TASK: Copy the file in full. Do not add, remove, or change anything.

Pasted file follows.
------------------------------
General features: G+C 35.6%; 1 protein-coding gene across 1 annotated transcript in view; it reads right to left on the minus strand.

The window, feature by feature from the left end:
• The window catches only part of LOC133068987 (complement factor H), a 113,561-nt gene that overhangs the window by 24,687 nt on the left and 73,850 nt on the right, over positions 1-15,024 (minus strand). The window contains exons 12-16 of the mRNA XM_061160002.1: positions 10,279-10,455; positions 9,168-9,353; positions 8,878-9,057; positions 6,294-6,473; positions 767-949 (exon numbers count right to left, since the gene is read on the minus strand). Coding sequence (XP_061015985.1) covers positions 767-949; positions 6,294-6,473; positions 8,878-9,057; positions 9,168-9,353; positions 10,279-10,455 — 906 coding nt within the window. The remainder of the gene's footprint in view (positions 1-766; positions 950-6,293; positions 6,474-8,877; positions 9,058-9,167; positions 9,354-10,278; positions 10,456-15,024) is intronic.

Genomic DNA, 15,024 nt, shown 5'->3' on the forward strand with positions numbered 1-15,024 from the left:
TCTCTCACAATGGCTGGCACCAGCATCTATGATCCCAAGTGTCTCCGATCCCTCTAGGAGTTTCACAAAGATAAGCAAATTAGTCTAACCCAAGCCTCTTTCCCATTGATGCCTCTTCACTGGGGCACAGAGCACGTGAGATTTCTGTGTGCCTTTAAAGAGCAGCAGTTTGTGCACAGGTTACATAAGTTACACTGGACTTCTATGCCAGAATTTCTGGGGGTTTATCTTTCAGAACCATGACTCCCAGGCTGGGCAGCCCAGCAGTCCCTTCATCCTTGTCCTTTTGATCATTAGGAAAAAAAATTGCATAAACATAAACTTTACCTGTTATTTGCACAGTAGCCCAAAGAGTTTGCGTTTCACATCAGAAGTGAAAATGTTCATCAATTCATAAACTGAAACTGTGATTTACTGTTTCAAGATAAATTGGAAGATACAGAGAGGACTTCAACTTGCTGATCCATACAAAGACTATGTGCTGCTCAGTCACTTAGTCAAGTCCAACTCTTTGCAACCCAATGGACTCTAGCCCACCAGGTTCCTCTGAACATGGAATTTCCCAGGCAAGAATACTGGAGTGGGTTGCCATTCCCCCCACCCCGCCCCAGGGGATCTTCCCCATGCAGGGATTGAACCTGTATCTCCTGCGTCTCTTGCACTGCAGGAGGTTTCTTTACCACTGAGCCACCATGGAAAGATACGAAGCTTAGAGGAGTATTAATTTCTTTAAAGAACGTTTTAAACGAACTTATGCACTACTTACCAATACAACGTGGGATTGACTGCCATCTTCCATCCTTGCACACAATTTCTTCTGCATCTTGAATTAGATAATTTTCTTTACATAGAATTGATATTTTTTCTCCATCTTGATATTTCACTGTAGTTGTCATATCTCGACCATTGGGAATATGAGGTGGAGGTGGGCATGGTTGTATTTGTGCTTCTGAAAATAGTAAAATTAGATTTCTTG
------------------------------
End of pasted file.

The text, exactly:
General features: G+C 35.6%; 1 protein-coding gene across 1 annotated transcript in view; it reads right to left on the minus strand.

The window, feature by feature from the left end:
• The window catches only part of LOC133068987 (complement factor H), a 113,561-nt gene that overhangs the window by 24,687 nt on the left and 73,850 nt on the right, over positions 1-15,024 (minus strand). The window contains exons 12-16 of the mRNA XM_061160002.1: positions 10,279-10,455; positions 9,168-9,353; positions 8,878-9,057; positions 6,294-6,473; positions 767-949 (exon numbers count right to left, since the gene is read on the minus strand). Coding sequence (XP_061015985.1) covers positions 767-949; positions 6,294-6,473; positions 8,878-9,057; positions 9,168-9,353; positions 10,279-10,455 — 906 coding nt within the window. The remainder of the gene's footprint in view (positions 1-766; positions 950-6,293; positions 6,474-8,877; positions 9,058-9,167; positions 9,354-10,278; positions 10,456-15,024) is intronic.

Genomic DNA, 15,024 nt, shown 5'->3' on the forward strand with positions numbered 1-15,024 from the left:
TCTCTCACAATGGCTGGCACCAGCATCTATGATCCCAAGTGTCTCCGATCCCTCTAGGAGTTTCACAAAGATAAGCAAATTAGTCTAACCCAAGCCTCTTTCCCATTGATGCCTCTTCACTGGGGCACAGAGCACGTGAGATTTCTGTGTGCCTTTAAAGAGCAGCAGTTTGTGCACAGGTTACATAAGTTACACTGGACTTCTATGCCAGAATTTCTGGGGGTTTATCTTTCAGAACCATGACTCCCAGGCTGGGCAGCCCAGCAGTCCCTTCATCCTTGTCCTTTTGATCATTAGGAAAAAAAATTGCATAAACATAAACTTTACCTGTTATTTGCACAGTAGCCCAAAGAGTTTGCGTTTCACATCAGAAGTGAAAATGTTCATCAATTCATAAACTGAAACTGTGATTTACTGTTTCAAGATAAATTGGAAGATACAGAGAGGACTTCAACTTGCTGATCCATACAAAGACTATGTGCTGCTCAGTCACTTAGTCAAGTCCAACTCTTTGCAACCCAATGGACTCTAGCCCACCAGGTTCCTCTGAACATGGAATTTCCCAGGCAAGAATACTGGAGTGGGTTGCCATTCCCCCCACCCCGCCCCAGGGGATCTTCCCCATGCAGGGATTGAACCTGTATCTCCTGCGTCTCTTGCACTGCAGGAGGTTTCTTTACCACTGAGCCACCATGGAAAGATACGAAGCTTAGAGGAGTATTAATTTCTTTAAAGAACGTTTTAAACGAACTTATGCACTACTTACCAATACAACGTGGGATTGACTGCCATCTTCCATCCTTGCACACAATTTCTTCTGCATCTTGAATTAGATAATTTTCTTTACATAGAATTGATATTTTTTCTCCATCTTGATATTTCACTGTAGTTGTCATATCTCGACCATTGGGAATATGAGGTGGAGGTGGGCATGGTTGTATTTGTGCTTCTGAAAATAGTAAAATTAGATTTCTTG